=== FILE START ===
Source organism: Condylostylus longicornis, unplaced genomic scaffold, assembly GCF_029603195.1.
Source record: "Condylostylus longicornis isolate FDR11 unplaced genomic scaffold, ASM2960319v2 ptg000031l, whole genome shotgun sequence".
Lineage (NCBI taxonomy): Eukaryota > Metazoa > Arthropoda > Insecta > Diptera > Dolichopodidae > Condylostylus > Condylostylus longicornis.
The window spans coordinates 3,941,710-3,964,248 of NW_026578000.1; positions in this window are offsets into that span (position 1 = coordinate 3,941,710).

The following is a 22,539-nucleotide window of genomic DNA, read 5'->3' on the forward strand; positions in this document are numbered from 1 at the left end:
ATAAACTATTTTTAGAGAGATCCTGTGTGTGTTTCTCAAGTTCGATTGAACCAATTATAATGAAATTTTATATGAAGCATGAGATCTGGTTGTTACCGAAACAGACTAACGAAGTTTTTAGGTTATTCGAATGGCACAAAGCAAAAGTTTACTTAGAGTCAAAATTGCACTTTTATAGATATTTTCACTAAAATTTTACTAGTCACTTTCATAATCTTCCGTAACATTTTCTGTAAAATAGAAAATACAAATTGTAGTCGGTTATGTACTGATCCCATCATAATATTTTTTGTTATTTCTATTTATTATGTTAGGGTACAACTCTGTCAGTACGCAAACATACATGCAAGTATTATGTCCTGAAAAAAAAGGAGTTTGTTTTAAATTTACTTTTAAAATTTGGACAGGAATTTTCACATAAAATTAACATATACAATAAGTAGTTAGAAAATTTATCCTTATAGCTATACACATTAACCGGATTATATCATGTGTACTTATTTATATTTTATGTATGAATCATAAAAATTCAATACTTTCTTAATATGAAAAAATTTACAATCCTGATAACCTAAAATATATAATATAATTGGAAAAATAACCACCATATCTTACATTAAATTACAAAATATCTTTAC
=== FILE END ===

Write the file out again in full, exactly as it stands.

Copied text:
Source organism: Condylostylus longicornis, unplaced genomic scaffold, assembly GCF_029603195.1.
Source record: "Condylostylus longicornis isolate FDR11 unplaced genomic scaffold, ASM2960319v2 ptg000031l, whole genome shotgun sequence".
Lineage (NCBI taxonomy): Eukaryota > Metazoa > Arthropoda > Insecta > Diptera > Dolichopodidae > Condylostylus > Condylostylus longicornis.
The window spans coordinates 3,941,710-3,964,248 of NW_026578000.1; positions in this window are offsets into that span (position 1 = coordinate 3,941,710).

The following is a 22,539-nucleotide window of genomic DNA, read 5'->3' on the forward strand; positions in this document are numbered from 1 at the left end:
ATAAACTATTTTTAGAGAGATCCTGTGTGTGTTTCTCAAGTTCGATTGAACCAATTATAATGAAATTTTATATGAAGCATGAGATCTGGTTGTTACCGAAACAGACTAACGAAGTTTTTAGGTTATTCGAATGGCACAAAGCAAAAGTTTACTTAGAGTCAAAATTGCACTTTTATAGATATTTTCACTAAAATTTTACTAGTCACTTTCATAATCTTCCGTAACATTTTCTGTAAAATAGAAAATACAAATTGTAGTCGGTTATGTACTGATCCCATCATAATATTTTTTGTTATTTCTATTTATTATGTTAGGGTACAACTCTGTCAGTACGCAAACATACATGCAAGTATTATGTCCTGAAAAAAAAGGAGTTTGTTTTAAATTTACTTTTAAAATTTGGACAGGAATTTTCACATAAAATTAACATATACAATAAGTAGTTAGAAAATTTATCCTTATAGCTATACACATTAACCGGATTATATCATGTGTACTTATTTATATTTTATGTATGAATCATAAAAATTCAATACTTTCTTAATATGAAAAAATTTACAATCCTGATAACCTAAAATATATAATATAATTGGAAAAATAACCACCATATCTTACATTAAATTACAAAATATCTTTAC